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About Me

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Welcome. My name is Becky Carter. 


I am a licensed trauma therapist at Family Resilience Group in Arlington Heights, IL. I bring more than 2 decades of experience in helping people of all genders heal the wounds of relational trauma that occur in-utero and beyond to my practice.  I am trained in both Somatic Experiencing and Transformative Touch Therapy.


As a biracial, cisgender, transracially adopted female whose ancestors are West African and Sicilian, I have a particular capacity and interest in racial trauma, adoption, racial identity, & intergenerational trauma. 


In my practice, I strive to create a space where clients can understand, through a new lens, the impact of trauma, stress and pain on their whole being.  I enjoy the process of nurturing resilience in clients and supporting the regulation of the nervous system.


I work with adults and teens and have special expertise with repairing complex trauma, dissociation and sexual abuse.  As a parent to two black adopted children, I have a special dedication to supporting adoptees and their families. 


I also facilitate groups for both male and female survivors of sexual trauma; creating a safe and collaborative process for oppressed, shamed and vulnerable clients to be witnessed and to find their voice. Some of my additional group training offers include groups on systemic racial trauma & the body in grief. I also offer my services work for organizations, consultations, and small group discussions. 


In my free time, I love expressing myself creatively through blogging and poetry.


You can find more about my work at the Family Resilience Group here:

  • BA in Psychology from DePaul University, 1995, MS in Human Services Counseling, National Louis University, 1999.

  • Trained in Somatic Experiencing, Transforming Touch Therapy for Developmental Trauma, Internal Family Systems and Treating Dissociative Disorders.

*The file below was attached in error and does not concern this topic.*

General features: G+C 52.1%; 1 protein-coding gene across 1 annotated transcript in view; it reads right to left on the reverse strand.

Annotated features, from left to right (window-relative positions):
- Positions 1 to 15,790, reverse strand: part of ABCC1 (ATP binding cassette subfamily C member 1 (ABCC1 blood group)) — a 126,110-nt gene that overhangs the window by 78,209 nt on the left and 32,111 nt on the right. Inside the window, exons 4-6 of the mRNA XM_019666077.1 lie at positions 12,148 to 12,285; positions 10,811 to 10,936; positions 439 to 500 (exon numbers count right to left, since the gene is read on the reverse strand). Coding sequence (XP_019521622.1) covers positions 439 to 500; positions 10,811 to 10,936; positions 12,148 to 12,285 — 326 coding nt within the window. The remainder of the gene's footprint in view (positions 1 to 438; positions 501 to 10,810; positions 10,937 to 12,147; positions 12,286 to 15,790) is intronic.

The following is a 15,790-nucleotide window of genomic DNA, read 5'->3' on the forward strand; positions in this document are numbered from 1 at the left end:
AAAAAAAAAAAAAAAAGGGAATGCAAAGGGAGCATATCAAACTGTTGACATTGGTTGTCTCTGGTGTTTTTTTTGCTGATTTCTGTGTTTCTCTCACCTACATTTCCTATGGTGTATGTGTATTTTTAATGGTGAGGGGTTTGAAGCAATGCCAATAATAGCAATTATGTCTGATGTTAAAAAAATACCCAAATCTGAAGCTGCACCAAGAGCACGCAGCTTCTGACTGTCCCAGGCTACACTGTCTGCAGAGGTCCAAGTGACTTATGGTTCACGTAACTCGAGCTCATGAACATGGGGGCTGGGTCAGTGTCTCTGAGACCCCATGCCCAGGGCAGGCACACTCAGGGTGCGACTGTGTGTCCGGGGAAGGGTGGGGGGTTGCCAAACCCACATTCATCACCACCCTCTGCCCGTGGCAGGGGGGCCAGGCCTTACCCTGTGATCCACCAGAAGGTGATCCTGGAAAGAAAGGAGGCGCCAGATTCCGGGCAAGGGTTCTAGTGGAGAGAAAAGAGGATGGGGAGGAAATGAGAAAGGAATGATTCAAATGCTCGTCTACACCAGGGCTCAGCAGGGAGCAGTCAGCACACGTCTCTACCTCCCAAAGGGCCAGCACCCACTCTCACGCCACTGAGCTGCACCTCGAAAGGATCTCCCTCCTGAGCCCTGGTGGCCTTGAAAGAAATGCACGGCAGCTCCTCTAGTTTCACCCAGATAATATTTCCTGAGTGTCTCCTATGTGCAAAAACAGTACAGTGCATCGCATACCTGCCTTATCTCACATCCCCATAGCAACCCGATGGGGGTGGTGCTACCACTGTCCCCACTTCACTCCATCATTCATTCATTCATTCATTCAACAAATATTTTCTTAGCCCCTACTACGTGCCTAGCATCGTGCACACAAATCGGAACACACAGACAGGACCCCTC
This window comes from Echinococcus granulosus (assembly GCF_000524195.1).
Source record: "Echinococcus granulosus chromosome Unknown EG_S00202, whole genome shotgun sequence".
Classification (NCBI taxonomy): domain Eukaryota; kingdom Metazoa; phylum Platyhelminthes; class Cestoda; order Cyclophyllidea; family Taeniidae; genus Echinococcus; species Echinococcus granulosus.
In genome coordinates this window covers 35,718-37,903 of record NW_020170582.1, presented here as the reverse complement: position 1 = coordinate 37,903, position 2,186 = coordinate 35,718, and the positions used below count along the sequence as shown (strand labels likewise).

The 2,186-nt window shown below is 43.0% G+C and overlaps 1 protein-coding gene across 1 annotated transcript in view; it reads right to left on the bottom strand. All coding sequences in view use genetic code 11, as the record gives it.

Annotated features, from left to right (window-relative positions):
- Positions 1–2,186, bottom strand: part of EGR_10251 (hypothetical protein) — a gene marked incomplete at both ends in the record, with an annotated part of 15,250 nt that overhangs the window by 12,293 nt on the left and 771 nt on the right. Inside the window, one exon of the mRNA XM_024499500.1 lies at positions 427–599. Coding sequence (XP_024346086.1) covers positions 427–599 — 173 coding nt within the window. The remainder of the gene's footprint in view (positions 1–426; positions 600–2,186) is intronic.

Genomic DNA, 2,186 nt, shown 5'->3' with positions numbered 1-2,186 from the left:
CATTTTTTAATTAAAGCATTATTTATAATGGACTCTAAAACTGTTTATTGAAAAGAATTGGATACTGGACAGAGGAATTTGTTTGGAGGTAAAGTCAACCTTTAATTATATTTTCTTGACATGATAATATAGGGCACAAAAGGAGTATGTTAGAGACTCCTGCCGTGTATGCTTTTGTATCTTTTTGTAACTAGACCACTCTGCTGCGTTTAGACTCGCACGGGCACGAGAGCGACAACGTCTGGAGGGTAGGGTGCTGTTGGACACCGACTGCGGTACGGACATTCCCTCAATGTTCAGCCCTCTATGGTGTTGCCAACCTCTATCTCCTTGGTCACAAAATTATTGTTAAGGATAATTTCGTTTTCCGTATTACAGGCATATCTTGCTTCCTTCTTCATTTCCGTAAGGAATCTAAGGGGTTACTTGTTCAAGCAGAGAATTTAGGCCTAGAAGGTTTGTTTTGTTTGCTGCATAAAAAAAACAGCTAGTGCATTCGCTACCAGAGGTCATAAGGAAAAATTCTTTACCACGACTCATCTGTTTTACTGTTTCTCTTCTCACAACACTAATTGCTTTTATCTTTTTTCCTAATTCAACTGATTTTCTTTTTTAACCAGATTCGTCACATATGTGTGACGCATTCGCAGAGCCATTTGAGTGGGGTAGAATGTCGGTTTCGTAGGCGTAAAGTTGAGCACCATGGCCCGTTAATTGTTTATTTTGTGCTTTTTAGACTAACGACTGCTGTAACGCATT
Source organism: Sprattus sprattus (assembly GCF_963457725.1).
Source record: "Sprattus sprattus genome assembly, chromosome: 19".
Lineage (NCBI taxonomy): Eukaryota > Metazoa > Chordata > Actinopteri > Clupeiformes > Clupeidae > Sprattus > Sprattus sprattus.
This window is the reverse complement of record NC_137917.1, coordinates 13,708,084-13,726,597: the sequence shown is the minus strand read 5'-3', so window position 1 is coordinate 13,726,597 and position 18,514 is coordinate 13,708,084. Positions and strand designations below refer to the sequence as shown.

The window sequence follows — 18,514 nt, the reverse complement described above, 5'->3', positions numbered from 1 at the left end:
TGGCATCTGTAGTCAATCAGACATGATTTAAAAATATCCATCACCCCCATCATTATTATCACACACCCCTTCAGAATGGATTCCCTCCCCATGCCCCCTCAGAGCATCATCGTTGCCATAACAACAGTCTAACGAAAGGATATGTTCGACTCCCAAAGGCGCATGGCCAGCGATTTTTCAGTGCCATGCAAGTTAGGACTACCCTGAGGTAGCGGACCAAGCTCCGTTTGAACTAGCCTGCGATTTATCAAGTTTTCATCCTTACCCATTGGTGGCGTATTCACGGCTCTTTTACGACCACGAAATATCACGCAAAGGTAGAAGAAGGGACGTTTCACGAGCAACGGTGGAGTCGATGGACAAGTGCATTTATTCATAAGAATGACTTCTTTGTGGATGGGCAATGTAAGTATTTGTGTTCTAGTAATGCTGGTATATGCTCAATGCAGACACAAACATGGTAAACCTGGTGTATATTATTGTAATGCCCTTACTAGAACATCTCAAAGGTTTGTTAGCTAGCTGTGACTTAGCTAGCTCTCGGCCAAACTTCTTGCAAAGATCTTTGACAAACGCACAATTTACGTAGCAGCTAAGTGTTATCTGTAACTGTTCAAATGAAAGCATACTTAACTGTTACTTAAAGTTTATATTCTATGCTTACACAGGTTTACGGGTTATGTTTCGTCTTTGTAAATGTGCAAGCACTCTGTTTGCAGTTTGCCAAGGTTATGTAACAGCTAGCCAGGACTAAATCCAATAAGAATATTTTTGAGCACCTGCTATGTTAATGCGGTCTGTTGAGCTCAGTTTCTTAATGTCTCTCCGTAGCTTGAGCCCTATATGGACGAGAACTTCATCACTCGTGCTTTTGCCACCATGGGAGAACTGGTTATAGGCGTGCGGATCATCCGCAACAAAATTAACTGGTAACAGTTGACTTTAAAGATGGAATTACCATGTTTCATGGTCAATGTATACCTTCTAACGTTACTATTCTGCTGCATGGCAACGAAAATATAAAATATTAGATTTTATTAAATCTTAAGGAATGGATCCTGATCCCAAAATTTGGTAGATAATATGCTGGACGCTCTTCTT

• Active in roundtable discussions of treatment of Complex Trauma and Dissociation through the International Society for the Study of Trauma and Dissociation (ISSTD).

  • Present in the community on The Impact of Sexual Trauma for both Male and Female Survivors and Somatic Sexual Healing.

  • Train and Educate parents and therapist community on Issues of Developmental Trauma and Loss in Adoption.


Specializing in Somatic Experiencing and Trauma Therapy

Somatic  Experiencing
Transformative Touch Therapy
Sexual Trauma

Somatic experiencing is a form of somatic therapy and a “body-centered” therapeutic approach. It’s most often used to help people overcome symptoms tied to trauma, since it may allow someone to become “unstuck” in the fight, flight or freeze response.  The Somatic Experiencing® approach facilitates the completion of self-protective motor responses and the release of thwarted survival energy bound in the body, thus addressing the root cause of trauma symptoms. This is approached by gently guiding clients to develop increasing tolerance for difficult bodily sensations and suppressed emotions.

Transforming Touch creates a milieu of safety where a client experiences attachment focused touch protocols focused on healing early ruptures and supporting survival that helped us navigate the world from the time of conception and before through inherited trauma.  Transforming Touch Therapist speak the language of these survival parts and can support them in repairing the early disconnects.  Some of these early survival parts are being heard for the first time. 

Racial Trauma

Racial Trauma refers to the developmental and complex trauma associated with the chronic and sustained experience of systemic racism and oppression.  The impact is embodied and results in an ongoing threat response that impacts sense of safety and trust. Racial trauma can result in a heightened sense of shame and vulnerability. 

Developmental Trauma

Developmental trauma occurs between the moment of conception, and before the onset of conscious verbal thought at age two or three.  It is pre-cognitive, pre-verbal and  floods the in utero brain and body with stress chemicals and at birth, stress on baby and mother, and makes attachment difficult or impossible.  Traumatic dysregulation of cells harms development of the brain, nervous system, and body itself creating chronic stress conditions.

The impact of sexual trauma can result in struggles with emotions, relationships, values, sense of self, intimacy, and lead to stress and dysregulation of the nervous system. Healing the wounds of sexual trauma requires mindfulness and attunement so that all survivors can find their voice and become more embodied after sexual trauma. Men unique barriers to naming, disclosing, reporting and getting support after sexual trauma.  Processing feelings of isolation, shame, betrayal, humiliation, anger, and confusion about sexuality for  male survivors is complicated a by a larger society that often suppresses men’s capacity to express feelings and develop body awareness.  


Dissociation is a word that is used to describe the disconnection or lack of connection between things usually associated with each other. Dissociated experiences are not integrated into the usual sense of self, resulting in discontinuities in conscious awareness. In severe forms of dissociation, disconnection occurs in the usually integrated functions of consciousness, memory, identity, or perception. 

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